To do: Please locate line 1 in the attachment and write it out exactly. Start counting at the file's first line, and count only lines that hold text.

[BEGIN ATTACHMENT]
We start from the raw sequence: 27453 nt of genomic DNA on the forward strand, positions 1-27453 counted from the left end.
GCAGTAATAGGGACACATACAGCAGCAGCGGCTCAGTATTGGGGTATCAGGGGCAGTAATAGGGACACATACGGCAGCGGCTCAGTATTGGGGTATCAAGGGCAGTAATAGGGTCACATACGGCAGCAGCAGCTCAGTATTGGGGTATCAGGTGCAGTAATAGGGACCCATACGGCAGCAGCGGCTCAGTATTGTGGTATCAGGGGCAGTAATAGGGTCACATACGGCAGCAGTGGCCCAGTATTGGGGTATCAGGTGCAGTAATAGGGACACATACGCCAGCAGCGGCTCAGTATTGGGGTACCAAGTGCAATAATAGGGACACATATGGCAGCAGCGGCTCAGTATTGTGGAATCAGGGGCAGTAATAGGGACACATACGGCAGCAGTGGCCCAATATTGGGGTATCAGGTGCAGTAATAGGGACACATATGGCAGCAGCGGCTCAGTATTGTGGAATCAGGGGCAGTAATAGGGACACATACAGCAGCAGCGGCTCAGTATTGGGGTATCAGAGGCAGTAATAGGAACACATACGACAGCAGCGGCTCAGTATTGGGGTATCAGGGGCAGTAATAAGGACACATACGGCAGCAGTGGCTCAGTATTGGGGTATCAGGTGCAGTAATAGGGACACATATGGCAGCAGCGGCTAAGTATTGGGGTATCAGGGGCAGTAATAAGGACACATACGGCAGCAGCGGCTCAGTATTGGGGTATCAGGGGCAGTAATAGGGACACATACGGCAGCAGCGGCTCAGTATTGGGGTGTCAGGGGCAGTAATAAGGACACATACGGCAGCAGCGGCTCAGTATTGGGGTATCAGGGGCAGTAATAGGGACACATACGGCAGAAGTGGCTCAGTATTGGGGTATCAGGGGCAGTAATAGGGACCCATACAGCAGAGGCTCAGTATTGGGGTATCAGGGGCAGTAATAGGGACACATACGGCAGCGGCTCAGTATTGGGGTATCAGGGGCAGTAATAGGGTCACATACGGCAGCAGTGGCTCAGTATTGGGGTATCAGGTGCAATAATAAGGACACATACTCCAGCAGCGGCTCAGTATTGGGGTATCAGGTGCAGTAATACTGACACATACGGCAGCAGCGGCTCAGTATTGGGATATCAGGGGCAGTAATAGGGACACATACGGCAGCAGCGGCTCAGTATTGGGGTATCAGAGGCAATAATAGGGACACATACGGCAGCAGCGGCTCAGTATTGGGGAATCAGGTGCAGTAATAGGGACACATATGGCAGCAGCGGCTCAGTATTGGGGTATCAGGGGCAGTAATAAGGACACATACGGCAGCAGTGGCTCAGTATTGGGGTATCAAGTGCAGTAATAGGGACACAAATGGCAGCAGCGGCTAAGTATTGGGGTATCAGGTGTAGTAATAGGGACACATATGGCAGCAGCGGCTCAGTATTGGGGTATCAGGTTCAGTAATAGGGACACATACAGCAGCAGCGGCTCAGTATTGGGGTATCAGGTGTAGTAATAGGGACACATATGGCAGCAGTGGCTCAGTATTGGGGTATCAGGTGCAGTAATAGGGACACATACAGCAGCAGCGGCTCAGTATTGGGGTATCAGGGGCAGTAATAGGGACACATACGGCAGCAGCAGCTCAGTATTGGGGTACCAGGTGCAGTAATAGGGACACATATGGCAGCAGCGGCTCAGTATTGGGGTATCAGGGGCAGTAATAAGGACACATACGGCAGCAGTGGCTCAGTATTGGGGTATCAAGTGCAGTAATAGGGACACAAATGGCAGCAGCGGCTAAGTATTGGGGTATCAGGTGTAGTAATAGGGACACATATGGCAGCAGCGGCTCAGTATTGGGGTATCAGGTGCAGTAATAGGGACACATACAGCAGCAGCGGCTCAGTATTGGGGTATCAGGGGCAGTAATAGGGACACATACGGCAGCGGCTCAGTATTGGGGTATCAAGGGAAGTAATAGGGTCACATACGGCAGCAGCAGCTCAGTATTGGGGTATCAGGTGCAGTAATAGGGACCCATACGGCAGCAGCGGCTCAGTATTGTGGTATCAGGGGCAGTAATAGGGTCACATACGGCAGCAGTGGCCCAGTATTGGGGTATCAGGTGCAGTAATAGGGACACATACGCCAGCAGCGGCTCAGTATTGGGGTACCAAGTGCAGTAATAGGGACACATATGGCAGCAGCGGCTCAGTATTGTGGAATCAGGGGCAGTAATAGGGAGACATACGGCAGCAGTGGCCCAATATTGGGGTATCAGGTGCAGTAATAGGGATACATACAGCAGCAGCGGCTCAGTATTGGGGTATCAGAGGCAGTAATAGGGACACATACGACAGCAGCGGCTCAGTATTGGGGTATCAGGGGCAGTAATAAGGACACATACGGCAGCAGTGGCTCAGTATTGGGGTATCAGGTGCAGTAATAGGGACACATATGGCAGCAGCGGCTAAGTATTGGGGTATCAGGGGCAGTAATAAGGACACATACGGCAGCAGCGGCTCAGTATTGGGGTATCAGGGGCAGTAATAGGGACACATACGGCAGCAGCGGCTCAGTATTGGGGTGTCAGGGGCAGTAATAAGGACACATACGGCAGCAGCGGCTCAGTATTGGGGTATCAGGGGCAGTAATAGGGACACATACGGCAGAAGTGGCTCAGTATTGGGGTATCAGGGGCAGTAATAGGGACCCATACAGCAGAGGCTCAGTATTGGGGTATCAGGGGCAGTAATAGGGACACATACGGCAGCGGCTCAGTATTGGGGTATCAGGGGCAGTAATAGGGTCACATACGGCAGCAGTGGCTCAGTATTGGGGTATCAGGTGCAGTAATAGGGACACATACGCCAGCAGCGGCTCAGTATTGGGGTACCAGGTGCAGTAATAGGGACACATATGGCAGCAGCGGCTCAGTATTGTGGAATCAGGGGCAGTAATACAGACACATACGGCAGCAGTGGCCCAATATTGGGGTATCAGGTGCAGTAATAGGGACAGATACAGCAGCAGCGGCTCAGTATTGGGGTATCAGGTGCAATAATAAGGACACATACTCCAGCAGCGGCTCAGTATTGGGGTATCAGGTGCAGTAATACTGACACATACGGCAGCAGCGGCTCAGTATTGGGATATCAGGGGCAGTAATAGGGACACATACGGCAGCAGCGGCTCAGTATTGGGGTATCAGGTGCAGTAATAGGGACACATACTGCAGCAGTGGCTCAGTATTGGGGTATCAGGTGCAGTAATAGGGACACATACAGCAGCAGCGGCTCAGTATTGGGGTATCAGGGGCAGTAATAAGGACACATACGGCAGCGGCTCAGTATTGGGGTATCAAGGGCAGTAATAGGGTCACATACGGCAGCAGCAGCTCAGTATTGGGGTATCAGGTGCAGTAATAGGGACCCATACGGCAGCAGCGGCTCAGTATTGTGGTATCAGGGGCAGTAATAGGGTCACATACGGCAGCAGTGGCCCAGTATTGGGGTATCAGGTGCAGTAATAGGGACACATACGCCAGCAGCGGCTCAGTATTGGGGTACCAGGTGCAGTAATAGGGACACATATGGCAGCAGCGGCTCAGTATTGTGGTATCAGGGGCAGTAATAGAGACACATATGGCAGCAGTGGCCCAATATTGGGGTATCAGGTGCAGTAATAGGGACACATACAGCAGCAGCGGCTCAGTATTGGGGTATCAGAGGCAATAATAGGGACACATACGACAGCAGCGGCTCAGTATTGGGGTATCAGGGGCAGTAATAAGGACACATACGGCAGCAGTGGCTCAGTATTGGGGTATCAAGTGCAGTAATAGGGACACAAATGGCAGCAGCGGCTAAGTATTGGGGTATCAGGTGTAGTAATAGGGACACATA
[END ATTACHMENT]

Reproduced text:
We start from the raw sequence: 27453 nt of genomic DNA on the forward strand, positions 1-27453 counted from the left end.